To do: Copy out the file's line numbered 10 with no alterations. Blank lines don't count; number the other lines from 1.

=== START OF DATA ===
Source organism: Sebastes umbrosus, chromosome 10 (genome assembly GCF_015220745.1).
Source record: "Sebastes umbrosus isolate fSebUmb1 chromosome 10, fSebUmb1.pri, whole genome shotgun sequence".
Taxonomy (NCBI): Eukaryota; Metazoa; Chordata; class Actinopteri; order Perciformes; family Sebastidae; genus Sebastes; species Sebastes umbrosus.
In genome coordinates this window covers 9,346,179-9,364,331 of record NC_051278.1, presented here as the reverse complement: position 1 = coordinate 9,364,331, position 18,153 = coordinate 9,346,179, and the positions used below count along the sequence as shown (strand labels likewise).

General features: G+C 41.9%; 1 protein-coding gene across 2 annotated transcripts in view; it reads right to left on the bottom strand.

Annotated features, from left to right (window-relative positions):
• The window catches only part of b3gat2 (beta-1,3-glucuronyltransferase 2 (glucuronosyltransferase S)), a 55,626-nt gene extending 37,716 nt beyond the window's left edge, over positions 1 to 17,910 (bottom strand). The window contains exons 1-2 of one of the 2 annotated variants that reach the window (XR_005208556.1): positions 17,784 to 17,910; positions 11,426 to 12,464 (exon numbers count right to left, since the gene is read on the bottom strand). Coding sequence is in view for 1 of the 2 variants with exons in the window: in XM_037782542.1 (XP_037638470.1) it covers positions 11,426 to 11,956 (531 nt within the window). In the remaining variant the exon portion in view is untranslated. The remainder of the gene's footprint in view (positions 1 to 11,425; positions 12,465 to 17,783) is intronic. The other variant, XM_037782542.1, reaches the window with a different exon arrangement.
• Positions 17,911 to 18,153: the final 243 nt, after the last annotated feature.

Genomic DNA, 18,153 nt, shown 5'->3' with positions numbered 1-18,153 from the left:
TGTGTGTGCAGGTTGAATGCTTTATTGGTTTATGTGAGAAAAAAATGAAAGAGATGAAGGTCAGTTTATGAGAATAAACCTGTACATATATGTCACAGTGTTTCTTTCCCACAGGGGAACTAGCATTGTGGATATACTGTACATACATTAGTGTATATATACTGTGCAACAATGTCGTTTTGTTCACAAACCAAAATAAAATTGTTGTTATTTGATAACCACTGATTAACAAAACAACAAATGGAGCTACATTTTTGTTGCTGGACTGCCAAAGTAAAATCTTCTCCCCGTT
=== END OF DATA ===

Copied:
TGTGTGTGCAGGTTGAATGCTTTATTGGTTTATGTGAGAAAAAAATGAAAGAGATGAAGGTCAGTTTATGAGAATAAACCTGTACATATATGTCACAGTGTTTCTTTCCCACAGGGGAACTAGCATTGTGGATATACTGTACATACATTAGTGTATATATACTGTGCAACAATGTCGTTTTGTTCACAAACCAAAATAAAATTGTTGTTATTTGATAACCACTGATTAACAAAACAACAAATGGAGCTACATTTTTGTTGCTGGACTGCCAAAGTAAAATCTTCTCCCCGTT